"I have a Chroma & a Chroma Expander both in very good condition except for some small finish scratches and dings in the wood (NOTHING MAJOR) and a couple missing screws. The Chroma is missing 1 slider cap. I bought the Chroma (#928) new from Gus Zoppi Music (Warren, MI) in 1983 and I bought the Expander (#0114) new from Gus Zoppi Music in 1984. I have owned them since purchase. Both have Syntech Midi Retrofits installed. I've also retrofitted the Chroma itself with basically a Dyno Rhodes action. I pulled out the original key centerpins and installed hollow pins that I fitted with sort of a J spring. This J spring provides added tension to the push down and Speeds the let up of the key or keys being played making the action very responsive and fast. I also have the anvil case for the Chroma and 2 real time controller pedals that came with it. I also have 2 different original cassettes with 3 libraries each on them and cassette conection cables." [January 2003] The Chroma has been sold. [April 2003]
This is almost certainly a model 2103 Chroma, as the other models do not seem to reach anywhere near the 900s.
"My first Chroma crashed spectacularly, blasting wild MIDI out of the Syntech box and driving my Yamaha TX-802 into sonic paroxysms, which were dutifully recorded and used. I think that unit was 21013005, but my memory is not reliable here." [May 1999] Eirikur has since sold this Chroma to "Johan something, in Scandinavia." [January 2002] See also 21030467.
David Hillel Wilson, New England Synthesizer Museum
"It has a number painted onto the back near the power switch, but being smarter about chromas than I was, I now see that the real serial number tag has been removed. It was my first Chroma ($35 at a dealer in Worcester, Massachusetts, U.S.A.) and looking back, I think it was a repair that noone wanted to pay for." [October 2004]
"Acquired via a colleague, which he picked up from a music fair with me in mind. The instrument had apparently been sitting (in its pack horse flight case) in someone's garage for about 20 years. He was also told that the instrument had been used by Spandau Ballet at the Band Aid concert at Wembley in  I have tried to get the machine working but halfway through the download process to stops with an error message." [March 2005] "I am pretty sure that there is no visible S/N on it." [August 2005] Sold on eBay in August 2005 (item 7342255542).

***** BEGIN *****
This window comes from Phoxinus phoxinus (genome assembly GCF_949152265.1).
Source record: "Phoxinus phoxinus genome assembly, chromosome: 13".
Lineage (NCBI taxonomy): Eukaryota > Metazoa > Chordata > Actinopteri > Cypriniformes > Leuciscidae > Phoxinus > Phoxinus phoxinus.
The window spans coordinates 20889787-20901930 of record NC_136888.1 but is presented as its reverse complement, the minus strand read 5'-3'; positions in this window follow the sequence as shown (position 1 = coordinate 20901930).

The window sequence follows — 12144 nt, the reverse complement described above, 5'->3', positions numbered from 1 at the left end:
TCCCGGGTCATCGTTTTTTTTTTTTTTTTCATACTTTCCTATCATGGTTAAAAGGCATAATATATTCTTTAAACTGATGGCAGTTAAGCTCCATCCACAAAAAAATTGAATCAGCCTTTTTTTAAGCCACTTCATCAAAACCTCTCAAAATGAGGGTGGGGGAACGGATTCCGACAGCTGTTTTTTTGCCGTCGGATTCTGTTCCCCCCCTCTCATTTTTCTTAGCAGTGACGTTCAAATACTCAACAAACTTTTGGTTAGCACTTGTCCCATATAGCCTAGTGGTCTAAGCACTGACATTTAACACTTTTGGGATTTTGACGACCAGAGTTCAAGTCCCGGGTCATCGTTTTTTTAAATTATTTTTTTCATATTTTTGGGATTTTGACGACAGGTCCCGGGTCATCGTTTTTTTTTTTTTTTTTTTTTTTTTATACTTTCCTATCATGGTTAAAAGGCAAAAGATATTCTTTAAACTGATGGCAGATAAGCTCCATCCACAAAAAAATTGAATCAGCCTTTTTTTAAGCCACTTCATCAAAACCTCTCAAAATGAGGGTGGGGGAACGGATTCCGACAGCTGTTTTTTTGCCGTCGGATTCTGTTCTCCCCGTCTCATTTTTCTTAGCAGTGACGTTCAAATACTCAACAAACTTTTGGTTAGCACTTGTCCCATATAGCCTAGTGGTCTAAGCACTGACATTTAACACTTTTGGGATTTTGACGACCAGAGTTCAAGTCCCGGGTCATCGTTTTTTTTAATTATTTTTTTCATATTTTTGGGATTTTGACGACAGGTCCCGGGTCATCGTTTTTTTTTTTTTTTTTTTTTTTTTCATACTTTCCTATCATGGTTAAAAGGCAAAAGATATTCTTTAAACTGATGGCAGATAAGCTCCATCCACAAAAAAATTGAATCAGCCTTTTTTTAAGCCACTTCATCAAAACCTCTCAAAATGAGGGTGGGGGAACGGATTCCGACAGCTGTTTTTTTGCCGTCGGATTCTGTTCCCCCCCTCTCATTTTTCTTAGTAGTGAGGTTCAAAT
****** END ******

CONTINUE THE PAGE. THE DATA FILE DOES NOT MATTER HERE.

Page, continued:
"In the end I couldn't get this unit to work and it went off to my tech guy who basically wrote it off ... PSU unrepairable and computer board blown (at a time when there wasn't the CC+ or SPSU replacements). I sold it as spares to RLMusic along with my third Chroma (ex Martin Straw)  ... I know that RLMusic still have this non-serial unit and plan to get it working with said SPSU and CC+ kits ... look out for it on the rlmusic.co.uk website shortly." [March 2008]
"Created in 1981 as a prototype ... Used for parts but still looks good." For a picture, see Chroma/Expander picture, August 2008. "Parted out and sould the case to someone in CA." [January 2010]
Mark owns Chroma 2103-PT-002.
"Well, thanks to the unbounded generosity of another Chroma list member [see free chroma & expander, ChromaTalk March 2005], I now am the proud owner of an (as-yet-unworking) Chroma and Expander pair :) I know I'm going to need a lot of help on these over the next few months. The Chroma is serial #21030386. The Expander does not appear to have a serial number. At least there's no serial number plate. The Expander has lights and responds to input some (that tapping-back is really weird at first!) but the display is not working and after pressing 'autotune' it goes into the void too." [March 2005]
Big City Music
"I hadn't looked at this Chroma Expander for quite some time, but I just looked at it the other day. The serial number is somewhere around 135 or so." [This instrument was for sale in 2004. It can't be 16330135, as that is Dave Bradley's.] [June 2004]
Greg, of Hutchings Keyboards, Bondi Junction, New South Wales, Australia, sent me these pictures of a "Halloween" panel set (see Chroma 21030620). He writes, "I've been rummaging around getting some of my old Chroma's together for repair and sale and found this unused Chroma membrane panel set. They sent it out to me to upgrade my personal demo unit but I never got around to it although I could have that wrong after all these years." [February 2007]
See also Expander 16310021.